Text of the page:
Govt partners UK body on forensic investigation

Inspector-General of Police, Solomon Arase

Inspector-General of Police, Solomon Arase

A NEW partnership between the Nigerian Police Force (NPF) and United Kingdom (U.K)-based Association of Criminal Records Office (ACRO) is set to strengthen the police’s forensic investigation as the agency updates its fingerprints database.

Similarly, the Inspector General of Police (IGP), Solomon Arase, has reiterated his commitment to officers’ capacity building. In a statement, the Force Public Relations Officer (FPRO), Emmanuel Ojukwu, said the planned partnership would boost forensic investigation of crime in the country.

He noted that such knowledge would reposition the NPF for better and effective service delivery, and “when fully operational, this synergy will, among others, review the police criminal justice system, develop criminal records register, provide the police with electronic criminal records gadgets, and modernise their information technology needs.”

Speaking at the opening session of a three-day training workshop in Abuja on the use of force and firearms, on the platform of the European Union-funded project, Support to the Justice Sector in Nigeria, and in collaboration with the Embassy of Switzerland, Arase assured of best efforts “to modernise NPF tactical operational strategies to commensurate levels with international best practices.”

At the workshop were Assistant Commissioners of Police and heads of the legal section in the 12 zonal commands and the nine police training institutions in the country.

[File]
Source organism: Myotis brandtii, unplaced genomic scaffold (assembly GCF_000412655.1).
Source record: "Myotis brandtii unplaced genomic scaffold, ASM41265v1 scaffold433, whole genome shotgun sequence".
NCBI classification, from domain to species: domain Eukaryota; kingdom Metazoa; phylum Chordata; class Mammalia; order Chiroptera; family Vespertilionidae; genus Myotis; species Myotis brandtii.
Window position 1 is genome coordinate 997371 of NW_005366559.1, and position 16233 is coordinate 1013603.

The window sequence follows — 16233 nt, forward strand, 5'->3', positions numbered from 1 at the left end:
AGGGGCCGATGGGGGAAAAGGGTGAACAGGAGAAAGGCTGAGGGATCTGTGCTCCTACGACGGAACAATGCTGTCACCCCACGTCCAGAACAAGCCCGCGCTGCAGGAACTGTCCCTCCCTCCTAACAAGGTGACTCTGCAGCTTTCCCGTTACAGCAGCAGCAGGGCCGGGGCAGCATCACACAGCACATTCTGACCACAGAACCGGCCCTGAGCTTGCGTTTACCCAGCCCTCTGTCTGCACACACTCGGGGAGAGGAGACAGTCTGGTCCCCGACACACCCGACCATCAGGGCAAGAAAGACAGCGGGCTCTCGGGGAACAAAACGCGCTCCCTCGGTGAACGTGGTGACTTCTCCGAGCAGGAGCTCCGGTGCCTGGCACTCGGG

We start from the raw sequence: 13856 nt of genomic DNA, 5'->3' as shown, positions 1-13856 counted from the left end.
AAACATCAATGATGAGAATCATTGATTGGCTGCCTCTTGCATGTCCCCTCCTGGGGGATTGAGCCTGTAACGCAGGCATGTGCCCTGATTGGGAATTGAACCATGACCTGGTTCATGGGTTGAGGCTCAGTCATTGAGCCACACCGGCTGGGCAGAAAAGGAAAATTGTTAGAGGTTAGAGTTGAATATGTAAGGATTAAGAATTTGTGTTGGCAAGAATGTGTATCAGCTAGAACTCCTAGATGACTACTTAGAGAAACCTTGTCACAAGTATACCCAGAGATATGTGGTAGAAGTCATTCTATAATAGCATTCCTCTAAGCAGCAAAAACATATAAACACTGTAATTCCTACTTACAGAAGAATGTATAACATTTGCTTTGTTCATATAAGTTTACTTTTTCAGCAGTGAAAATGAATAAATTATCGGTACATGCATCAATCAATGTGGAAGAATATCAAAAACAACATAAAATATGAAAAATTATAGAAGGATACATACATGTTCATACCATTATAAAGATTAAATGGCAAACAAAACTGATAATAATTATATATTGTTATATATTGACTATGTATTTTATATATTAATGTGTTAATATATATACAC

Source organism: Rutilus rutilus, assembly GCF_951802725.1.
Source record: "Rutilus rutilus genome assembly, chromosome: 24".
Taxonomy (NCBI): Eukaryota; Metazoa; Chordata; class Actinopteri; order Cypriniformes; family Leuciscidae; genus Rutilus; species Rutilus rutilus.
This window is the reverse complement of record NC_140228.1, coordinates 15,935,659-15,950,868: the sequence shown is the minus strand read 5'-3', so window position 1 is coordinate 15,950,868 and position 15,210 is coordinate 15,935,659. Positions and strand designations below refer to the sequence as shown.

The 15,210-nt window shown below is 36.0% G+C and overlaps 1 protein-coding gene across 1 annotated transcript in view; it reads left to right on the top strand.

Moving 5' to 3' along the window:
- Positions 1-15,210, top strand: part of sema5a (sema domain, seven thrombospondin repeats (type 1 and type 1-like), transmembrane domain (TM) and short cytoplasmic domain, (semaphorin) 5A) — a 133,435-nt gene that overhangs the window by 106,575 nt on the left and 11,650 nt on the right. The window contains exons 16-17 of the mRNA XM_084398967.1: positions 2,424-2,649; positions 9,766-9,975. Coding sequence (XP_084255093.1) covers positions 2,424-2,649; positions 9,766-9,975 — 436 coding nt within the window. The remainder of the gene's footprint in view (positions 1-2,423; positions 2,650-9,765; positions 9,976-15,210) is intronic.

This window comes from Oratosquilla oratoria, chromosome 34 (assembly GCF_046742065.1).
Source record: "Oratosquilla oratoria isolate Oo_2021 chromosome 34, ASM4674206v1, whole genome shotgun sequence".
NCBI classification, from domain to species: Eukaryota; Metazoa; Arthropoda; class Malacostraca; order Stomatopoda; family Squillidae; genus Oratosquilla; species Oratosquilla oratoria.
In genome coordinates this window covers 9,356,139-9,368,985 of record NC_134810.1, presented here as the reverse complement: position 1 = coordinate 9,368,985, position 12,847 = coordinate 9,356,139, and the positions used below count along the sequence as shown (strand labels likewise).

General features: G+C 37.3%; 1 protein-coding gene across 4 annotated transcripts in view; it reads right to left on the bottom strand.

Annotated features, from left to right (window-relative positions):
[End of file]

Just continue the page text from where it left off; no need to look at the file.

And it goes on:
According to Arase, the workshop was the cornerstone of the police leadership’s policy thrust. Therefore, he encouraged officers to it as a practical hands-on approach to improving and modernising the institution.

Meanwhile, the Ambassador of Switzerland to Nigeria, Niger and Chad, Hans-Rudolf Hodel, said the use of force and firearms has been a recurrent issue in the embassy’s engagement with different stakeholders in Nigeria.

“If force must be used, it must at all times be based on the rule of law, be proportionate and result in the least possible damage,” he said. “The issue of force and firearms is one of the important the Nigeria Police has to deal with, particularly in relation to human rights abuses as a result of excessive force and misuse of weapons.”

The workshop was facilitated by national and international experts in police training and covered issues of human rights standards for law enforcement officers and their use of force and firearms, democratic policing, principles of proportionality, legality, authority, necessity and responsibility in the use of force.

Other areas included the issuance and handling of firearms, tactical use of force and firearms, and reporting and investigating the discharge of firearms. Nigerian officers spent the last day on a draft proposal for a revised Force Order 237 (use of firearms), as well as a draft Manual of Guidance on the Use of Force and Firearms.



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